Oquirrh Hills Elementary School, along with several other schools in the Granite School District, have implemented an efficient new format to what used to be the Parent/Teacher Conferences (SEPs). Unlike the traditional parent/teacher conferences, Academic Parent Teacher Teams (APTT), engages parents in their child’s progress in new ways!
Mrs. Austin, a 3rd grade teacher at Oquirrh Hills Elementary, was putting the finishing touches on students’ folders. As it got close to 4:30 p.m., the hallways at Oquirrh Hills were crowded with parents who were anticipating learning about the progress of their students. Parents rushed into Mrs. Austin’s classroom and sat down. They opened up their folders to find two sheets of data, as well as an activity sheet. Along with their folder, parents received a gallon zip-lock bag with their activity materials.
Once the session began, Mrs. Austin welcomed parents and assured them the session would be a very informative and create a fun learning environment. There was a two minute explanation of the math activities they would learn, and then take home to practice with their kids. Within two minutes of practicing, you could hear bursts of laughter and chatter throughout the room as parents practiced with other parents. Their faces lit up with eagerness about practicing this at home. “I can even re-learn some of this myself…as an adult I sometimes forget the times tables,” Mr. Garcia mentioned to me as we played.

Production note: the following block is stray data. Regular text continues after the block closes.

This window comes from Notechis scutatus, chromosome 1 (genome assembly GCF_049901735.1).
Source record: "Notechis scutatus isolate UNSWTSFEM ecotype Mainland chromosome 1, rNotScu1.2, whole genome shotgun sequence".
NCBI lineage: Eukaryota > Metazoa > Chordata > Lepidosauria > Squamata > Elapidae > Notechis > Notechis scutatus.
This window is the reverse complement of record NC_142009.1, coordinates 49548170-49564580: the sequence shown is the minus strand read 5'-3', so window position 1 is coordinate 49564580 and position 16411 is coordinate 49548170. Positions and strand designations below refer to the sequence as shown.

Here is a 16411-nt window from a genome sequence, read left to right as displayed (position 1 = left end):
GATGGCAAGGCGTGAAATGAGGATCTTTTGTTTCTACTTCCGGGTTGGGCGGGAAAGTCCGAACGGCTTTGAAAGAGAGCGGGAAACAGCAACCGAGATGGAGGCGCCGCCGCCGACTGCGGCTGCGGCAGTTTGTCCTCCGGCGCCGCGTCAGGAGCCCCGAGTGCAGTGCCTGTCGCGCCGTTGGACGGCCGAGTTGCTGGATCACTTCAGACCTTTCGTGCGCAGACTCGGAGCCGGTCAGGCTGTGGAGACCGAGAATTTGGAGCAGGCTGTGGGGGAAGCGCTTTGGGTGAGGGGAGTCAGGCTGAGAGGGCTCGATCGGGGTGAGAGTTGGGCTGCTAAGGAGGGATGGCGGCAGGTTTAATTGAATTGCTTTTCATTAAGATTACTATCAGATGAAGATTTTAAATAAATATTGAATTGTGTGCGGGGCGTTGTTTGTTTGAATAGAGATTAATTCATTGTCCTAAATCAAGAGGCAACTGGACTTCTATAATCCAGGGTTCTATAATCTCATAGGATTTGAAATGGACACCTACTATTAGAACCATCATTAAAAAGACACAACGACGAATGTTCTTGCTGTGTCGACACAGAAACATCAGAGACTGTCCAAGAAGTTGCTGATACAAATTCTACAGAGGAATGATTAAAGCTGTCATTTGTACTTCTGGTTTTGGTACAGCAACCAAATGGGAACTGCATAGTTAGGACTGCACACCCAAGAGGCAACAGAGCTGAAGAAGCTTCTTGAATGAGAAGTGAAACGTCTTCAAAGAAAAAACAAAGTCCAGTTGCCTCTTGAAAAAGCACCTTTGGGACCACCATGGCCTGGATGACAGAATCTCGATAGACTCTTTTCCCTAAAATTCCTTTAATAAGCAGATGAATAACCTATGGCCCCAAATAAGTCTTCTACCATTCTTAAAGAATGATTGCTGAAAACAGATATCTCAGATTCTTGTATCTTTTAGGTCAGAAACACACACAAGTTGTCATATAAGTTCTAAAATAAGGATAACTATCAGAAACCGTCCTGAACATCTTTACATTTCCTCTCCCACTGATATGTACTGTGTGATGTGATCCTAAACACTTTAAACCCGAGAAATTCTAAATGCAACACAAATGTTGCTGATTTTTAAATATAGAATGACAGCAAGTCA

Once the parents had practiced all three multiplication and division-focused math activities, it was time for data! Parents usually rely on teachers to get them a certain number or grade for their student to see how they’re progressing for the quarter. The big difference with APTT is that parents learn to interpret the data that is broken down by their students’ teacher. Each student is measured on a scale of improvement that starts from the first APTT back in October, up until now. The best and most important part is that parents are able to find a number assigned to their student (in order to mask confidentiality of their name) and look at the overall data of where their student falls within all of their classmates. This is proven to be critical, because the parents then get to make the connection between their student’s progress with a certain unit of math, and how they fare in comparison to their classmates.
At the end of the first K – 3rd grade session, parents learned ways to engage their child in learning AND also learned how invaluable it is to read the data needed to track their student’s academic progress – a winning formula!